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How councils can optimise asset management, mitigate risks

New technology is helping councils manage their assets.

Software that forecasts infrastructure deterioration and data analysis that reviews processes are among the tools helping local governments to improve asset management.

The City of Tea Tree Gully in South Australia has transformed its asset management processes through a new award-winning strategy that improved service delivery, risk management and investment.

Ben Clark, assets business administrator at Tea Tree Gully, says the program had significantly improved asset management.

“We have seen an increase in efficiencies in most teams. We were able to streamline processes and maintain assets quicker, respond to customers quicker and provide a better product,” he told Government News.

Ben Clark

Managing $1.4 billion in assets and spending 85 per cent of its capital program on the development and management of assets, the council realised it had to improve the way it managed infrastructure in order to maximise investment and minimise risk.  

To do that, the council implemented the managing assets through capability and knowledge (MACK) project, which reviewed its asset management processes to adopt best practice.

It used the IPWEA National Asset Management Strategy template to undertake a maturity assessment of its asset management practices.

Under the MACK project, which was overseen by a steering group, the council undertook an IT review and ultimately invested in improved solutions.

This included the introduction of tablets to field staff with an asset management software in which customer requests are passed directly to customer service and then onto relevant teams.

Mr Clark said that the introduction of tablets to field staff, which was completed after an extensive procurement process, was key to the program’s success.

“It enables field staff to capture data, receive all their work on tablets, know what they need before they go out there so they can make sure they have the necessary equipment,” he told Government News on the sidelines of the event. 

With 83 per cent of customer requests relating to acquisition and maintenance of assets in 2012-13, customer service delivery was critical, he said.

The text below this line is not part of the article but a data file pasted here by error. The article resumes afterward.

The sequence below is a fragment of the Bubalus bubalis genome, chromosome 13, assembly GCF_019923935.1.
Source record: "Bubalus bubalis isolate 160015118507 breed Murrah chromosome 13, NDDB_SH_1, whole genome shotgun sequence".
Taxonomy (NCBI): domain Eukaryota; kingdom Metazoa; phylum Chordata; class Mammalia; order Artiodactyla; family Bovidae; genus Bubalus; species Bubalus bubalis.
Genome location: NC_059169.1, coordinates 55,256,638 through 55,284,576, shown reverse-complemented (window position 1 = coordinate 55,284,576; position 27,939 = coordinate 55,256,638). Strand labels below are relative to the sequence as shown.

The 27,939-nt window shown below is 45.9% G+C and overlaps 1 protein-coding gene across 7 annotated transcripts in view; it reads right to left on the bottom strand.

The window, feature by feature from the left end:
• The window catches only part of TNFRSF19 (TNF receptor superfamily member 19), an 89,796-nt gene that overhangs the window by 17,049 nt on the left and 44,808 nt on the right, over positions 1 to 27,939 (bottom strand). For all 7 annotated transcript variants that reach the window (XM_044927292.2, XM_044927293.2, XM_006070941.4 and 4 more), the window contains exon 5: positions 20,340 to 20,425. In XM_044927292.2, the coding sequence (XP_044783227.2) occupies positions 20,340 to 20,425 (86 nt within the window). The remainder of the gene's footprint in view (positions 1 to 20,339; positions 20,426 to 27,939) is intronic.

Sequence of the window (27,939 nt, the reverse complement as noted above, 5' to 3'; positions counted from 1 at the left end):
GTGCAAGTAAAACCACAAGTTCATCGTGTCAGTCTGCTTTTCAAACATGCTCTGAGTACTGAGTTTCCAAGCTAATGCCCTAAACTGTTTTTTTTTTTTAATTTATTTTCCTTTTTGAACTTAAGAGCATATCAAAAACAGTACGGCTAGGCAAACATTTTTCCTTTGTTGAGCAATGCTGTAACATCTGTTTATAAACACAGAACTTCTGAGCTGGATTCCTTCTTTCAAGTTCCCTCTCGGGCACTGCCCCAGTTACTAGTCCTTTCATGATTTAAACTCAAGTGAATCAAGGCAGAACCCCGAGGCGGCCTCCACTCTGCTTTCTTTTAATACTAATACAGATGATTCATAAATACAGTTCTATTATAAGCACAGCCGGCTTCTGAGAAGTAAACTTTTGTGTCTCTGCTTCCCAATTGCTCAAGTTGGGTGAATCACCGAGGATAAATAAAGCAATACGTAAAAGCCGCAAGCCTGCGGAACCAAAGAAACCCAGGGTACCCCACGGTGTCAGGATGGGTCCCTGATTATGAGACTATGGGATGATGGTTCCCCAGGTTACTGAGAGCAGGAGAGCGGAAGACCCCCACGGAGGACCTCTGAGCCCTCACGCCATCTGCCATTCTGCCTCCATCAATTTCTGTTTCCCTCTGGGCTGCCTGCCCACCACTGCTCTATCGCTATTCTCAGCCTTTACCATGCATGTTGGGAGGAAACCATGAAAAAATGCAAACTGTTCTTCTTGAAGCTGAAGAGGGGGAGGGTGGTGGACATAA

Mr Clark says the council will soon introduce a customer system that enables better communication with ratepayers by providing work updates through texts and emails.

Last week, Tea Tree Gully’s program won an award for excellence in asset management projects and practice from the Institute of Public Works Engineering Australasia SA.

Software to detect asset deterioration

Another technology that’s helping councils to optimise asset management and mitigate asset risks is the CAMS asset management software, developed by RMIT University.

Sujeeva Setunge

CAMS is a cloud-based asset management and deterioration prediction software that captures data on assets and assessments of deterioration so councils can prioritise repair and renewal works.

The software includes CAMS Mobile, an application that allows asset managers to collect and upload condition data to CAMS Online, where the data can be reviewed and committed after approval.

Professor Sujeeva Setunge, deputy dean of research at RMIT, told the Municipal Association of Victoria (MAV) Infrastructure and Asset Management Conference last week that the technology enables councils to optimise investment by predicting failure.

“CAMS enables a risk profile to be established and prevents backlog,” she said.

Data crucial to mitigate risks

Elsewhere, Martin Schroder, change agent and former digital transformation officer at Ballarat City Council, told the MAV conference that utilising data to review and improve business practices is a key way to mitigate risk and effectively manage assets.

“Data is an essential component to understand and design better business practices,” he said. “If we fix our business practice, that leads to better data.”

Mr Schroder said that councils need to “use risk management as your weapon, risk is your friend.”

Integration key to optimising assets

Sam Ortisi, manager of strategic asset management at Maribbyrnong City Council, said that reviewing and integrating maintenance programs to ensure they prolong an asset’s life is critical.

“If you’re creating an asset you want to make sure your maintenance programs prolong its life because, if maintenance strategies meet the requirements, you’ll see the rate of wear won’t vary from what designers tell us,” he said.

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